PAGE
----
Why do we spend time on crossword puzzles, ukulele playing, or any number of activities that have little to do with our survival? How can social services tap into the interest and focused energy that propels us to do so?
Back in the 1950s, adorable rhesus monkeys helped us understand why. They kept playing with their mechanical puzzles even when they exhausted their rewards. In fact, rewarding the monkeys dampened their spontaneous puzzle play. This finding flew in the face of behaviorism: the once dominant theory of human behavior. This was theory that said we act intentionally because of external rewards and environmental reinforcements. For example, we study for a test because that’s reinforced by grades. Problem is, this theory couldn’t explain why people would sometimes act on their own volition, trying new things without any expectation or reward.
So some scientists came up with an alternative explanation called Drive Theory. This theory said that people are motivated to act to reduce physiological needs like hunger, sleep, and sex. But, this explanation also fell short. Even when people had all their needs met, they persisted in playful and exploratory behaviors. They weren’t trying to decrease bad stuff in their life, they were trying to increase good stuff in their life.
Enter the concept of intrinsic motivation. As Stefan Domenico and Richard Ryan describe in their paper on the emerging neuroscience, “Intrinsic motivation is the spontaneous tendency to seek out novelty and challenges, to extend and exercise one’s capacity to explore and to learn.” And thanks to increasingly sophisticated pictures of our brains, we know now that intrinsic motivation has a neurobiological basis. Dopamine – the happy chemical – is directly linked with intrinsic motivation, and also associated with increased positive feelings, creativity, and cognitive flexibility.
All of this points to our ability to act because we want to – not simply because we feel compelled to. This aligns with basic psychology theory. That’s theory that says humans want to increase their sense of competency and autonomy. Competency is all about feeling we ‘can do’ something; that we’re capable humans. It’s that feeling when you’ve managed to assemble a piece of Ikea furniture: it was challenging, and you mastered it. Autonomy is all about feeling that you’re in the driver’s seat. That your behavior is yours – it’s not pressured or coerced.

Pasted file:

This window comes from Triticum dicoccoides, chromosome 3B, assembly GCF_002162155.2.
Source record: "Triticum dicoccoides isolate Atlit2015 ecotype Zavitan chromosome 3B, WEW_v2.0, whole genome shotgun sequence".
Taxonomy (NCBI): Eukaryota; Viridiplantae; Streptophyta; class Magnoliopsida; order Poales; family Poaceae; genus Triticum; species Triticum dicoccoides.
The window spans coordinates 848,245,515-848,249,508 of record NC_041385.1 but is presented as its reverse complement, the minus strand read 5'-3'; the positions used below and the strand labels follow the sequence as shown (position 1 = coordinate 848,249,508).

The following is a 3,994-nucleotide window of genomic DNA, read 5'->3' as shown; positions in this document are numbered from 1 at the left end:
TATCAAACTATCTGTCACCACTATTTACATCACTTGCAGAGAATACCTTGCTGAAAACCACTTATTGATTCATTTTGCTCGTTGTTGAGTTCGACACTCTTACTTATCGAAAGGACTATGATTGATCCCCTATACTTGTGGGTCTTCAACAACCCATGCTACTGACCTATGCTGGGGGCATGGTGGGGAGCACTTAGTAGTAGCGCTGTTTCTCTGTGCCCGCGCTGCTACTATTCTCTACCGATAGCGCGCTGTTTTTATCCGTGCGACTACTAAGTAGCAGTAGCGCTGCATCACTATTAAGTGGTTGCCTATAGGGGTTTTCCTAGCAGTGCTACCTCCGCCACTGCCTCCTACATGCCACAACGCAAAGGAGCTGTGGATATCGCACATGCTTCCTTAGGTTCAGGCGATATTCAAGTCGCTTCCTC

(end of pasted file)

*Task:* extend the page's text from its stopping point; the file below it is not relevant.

We can even go deeper. All the way to evolutionary theory. Because intrinsic motivation can open us up to brand new situations – situations that call on new skills – it sets us up to cope with uncertain future events. As the researchers Deci and Ryan point out, “If people did not experience satisfaction from learning for its own stake (but instead needed to be prompted by external reinforcements) they would be less likely to engage the skills and capacities they inherited, to develop new potentialities.”
Question is: what enhances people’s intrinsic motivation? What increases the likelihood they will develop new potentialities?
The literature offers a few helpful hints for enabling intrinsic motivation, and removing the barriers that stand in the way.
Freely pursued activities
Prioritizing interest and fun
Optimal challenge = Just enough novelty to produce positive excitement
Curiosity = Just enough inconsistency between what somebody knows & wants to know
Surveillance / oversight
Amplifying intrinsic motivation isn’t something our welfare state has historically thought much about. Many of our social services were designed in the 1950s and 1960s, when behaviorism was at its height. There was this assumption that rewards and punishments were the only things that motivated action. So benefits and services were predicated on contingent behavior. Search for a job once a week, and keep your monthly benefit. Don’t search for a job, and lose your monthly benefit. And this assumption doesn’t just show up in our user facing services, but in staff facing interventions too. Do your time sheets, and get paid. Don’t do your log notes, and face disciplinary action.